Dr. Kaoru Ishikawa

Dr. Kaoru Ishikawa was another quality management guru who came up with ways in which a company would follow in order to achieve total quality management. His seven basic tools of management focused more on the human side of quality management with the emphasis being on the customers as opposed to the methods of production. He was of the opinion that his tools would be important to an organization as they would help it to analyze the problems that come up and come up with solutions and improvements thereby necessitating their knowledge. The tools include; The Pareto analysis, stratification, use of check sheets, scatter charts, cause and effect diagrams, histograms and process control charts. These would help in matters such as determining the major organizational problems, the cause of these problems, how data regarding the problems is generated, frequency of the problems, variation in the data concerning the problems, how the problem data are interrelated, which variations need to be controlled and how they can be controlled. Ishakawa’s most recognized work was the fishbone diagram he introduced to the factors that lead to certain events which is mainly used in product design and prevention of producing defective products.

Joseph M Juran

Juran came up with the quality trilogy concept of quality control, improvement and planning. He was of the opinion that quality management requires that the actions of the organization be properly planned out, improved on when need be and controlled (Department of Trade and Industry, 2010, pp. 2-3). The approach involves achieving control at a specific level of performance, then improving the organization’s performance using required tools and techniques such as the Pareto Analysis and after achieving the required level of performance; this level is subjected to control so that the already achieved level of performance is not allowed to deteriorate. Juran was of the opinion that customer satisfaction or dissatisfaction with the product determines the quality of a product and thereby came up with ten steps that would ensure quality improvement. They include creating awareness on the need of quality improvement, setting goals for such improvement, organizing on how to achieve the goals, offering training, carrying out problem solving projects, reporting on the progress of the process, giving recognition where necessary, communicating the results to the relevant people, keeping scores of the improvements that have been achieved and maintaining the procedures to ensure that the achievements are retained.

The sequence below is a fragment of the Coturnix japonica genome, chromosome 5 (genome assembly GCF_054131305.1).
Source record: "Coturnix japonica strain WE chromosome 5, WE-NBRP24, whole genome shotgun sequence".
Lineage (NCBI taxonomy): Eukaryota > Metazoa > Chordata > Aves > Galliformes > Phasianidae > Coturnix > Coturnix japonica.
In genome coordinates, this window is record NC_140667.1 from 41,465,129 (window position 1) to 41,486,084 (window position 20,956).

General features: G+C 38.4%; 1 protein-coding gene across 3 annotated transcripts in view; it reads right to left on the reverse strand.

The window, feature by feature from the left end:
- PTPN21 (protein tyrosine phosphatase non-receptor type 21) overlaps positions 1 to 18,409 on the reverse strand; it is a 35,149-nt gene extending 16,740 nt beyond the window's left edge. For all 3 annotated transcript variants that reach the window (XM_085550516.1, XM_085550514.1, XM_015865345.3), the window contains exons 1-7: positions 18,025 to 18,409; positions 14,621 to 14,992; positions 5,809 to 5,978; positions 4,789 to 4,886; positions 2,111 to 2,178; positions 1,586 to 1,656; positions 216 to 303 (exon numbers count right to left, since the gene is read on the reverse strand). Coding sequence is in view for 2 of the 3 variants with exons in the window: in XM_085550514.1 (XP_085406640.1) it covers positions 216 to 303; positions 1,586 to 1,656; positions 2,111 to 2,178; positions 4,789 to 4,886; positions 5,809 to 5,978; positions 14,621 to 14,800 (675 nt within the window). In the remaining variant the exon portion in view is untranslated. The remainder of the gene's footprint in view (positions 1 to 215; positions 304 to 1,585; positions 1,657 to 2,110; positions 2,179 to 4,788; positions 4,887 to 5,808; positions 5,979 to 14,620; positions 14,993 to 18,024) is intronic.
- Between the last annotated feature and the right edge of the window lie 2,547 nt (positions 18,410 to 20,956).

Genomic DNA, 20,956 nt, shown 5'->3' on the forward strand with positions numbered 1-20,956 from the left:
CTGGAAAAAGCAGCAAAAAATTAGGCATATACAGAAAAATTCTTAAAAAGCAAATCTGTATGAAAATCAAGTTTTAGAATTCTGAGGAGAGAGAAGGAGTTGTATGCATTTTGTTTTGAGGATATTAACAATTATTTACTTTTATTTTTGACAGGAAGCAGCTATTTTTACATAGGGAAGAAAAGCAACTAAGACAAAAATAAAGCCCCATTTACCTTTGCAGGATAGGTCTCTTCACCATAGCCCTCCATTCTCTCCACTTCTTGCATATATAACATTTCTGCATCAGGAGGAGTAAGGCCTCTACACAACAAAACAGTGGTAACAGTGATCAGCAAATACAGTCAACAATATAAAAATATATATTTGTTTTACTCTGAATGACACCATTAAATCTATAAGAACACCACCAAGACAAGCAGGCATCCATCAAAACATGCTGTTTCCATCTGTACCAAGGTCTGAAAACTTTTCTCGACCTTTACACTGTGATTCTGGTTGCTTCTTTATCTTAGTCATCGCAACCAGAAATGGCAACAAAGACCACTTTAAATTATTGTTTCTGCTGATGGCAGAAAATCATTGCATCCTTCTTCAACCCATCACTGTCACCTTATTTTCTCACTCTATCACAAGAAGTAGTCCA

Similarities and Differences between Deming, Juran and Ishakawa’s Approaches to Quality Management

All the approaches emphasize the importance of training and education for an organization’s workers as this paves way for production of quality products.

Ishakawa advocated for the increase in workers involvement in solving organizational problems as well as identifying areas that needed improvement. Deming did the same by advocating for the elimination of fear between staff members especially of different management levels so as to facilitate communication of information across different staff members (Rose, 2005, pp. 31)

The three gurus used diagrams representing cycles to be followed in order to achieve the required outcome. Deming used the PDCA (Plan, Do, Check, Act) diagram to represent the cycle, Ishakawa used the Fishbone diagram to show the causes of problems and how they can be prevented to achieve quality production while Juran used the quality trilogy.

Deming, Juran and Ishakawa focused on three areas that they believed would lead to quality products which are quality planning, control and improvement. They all believed that the three processes should take place simultaneously to allow for consistency.

Juran, Ishakawa and Deming recognized the importance of producing quality products to the organization and stated that it should involve processes and techniques that would not only concentrate on the production of quality products but also on the prevention of factors that would lead to the production of defective products. That is why they advocated for issues such as employee improvement and training and cohesiveness between organization staff members at all levels of management.

In terms of differences, while Juran and Ishakawa based their approaches on the human side of the organization with the aim of attaining customer satisfaction by involving all workers of an organization, Deming used statistical approaches mainly centered on the management of organizations as he believed it is the management which is responsible for the quality of an organization.

Deming also took abroad approach on quality improvement considering the process mainly on economic terms meaning that he gauged the outcome of his approach on economic gain. Juran and Ishakawa on the other hand approached the subject on a narrow basis paying attention to what they considered as relevant details.

Even though their goal was to achieve quality management on an organizational level, they came up with several ways in which to achieve this. Deming came up with fourteen factors he considered necessary, Juran came up with ten steps while Ishakawa came up with seven.

Advantages of the Three Quality Management Theories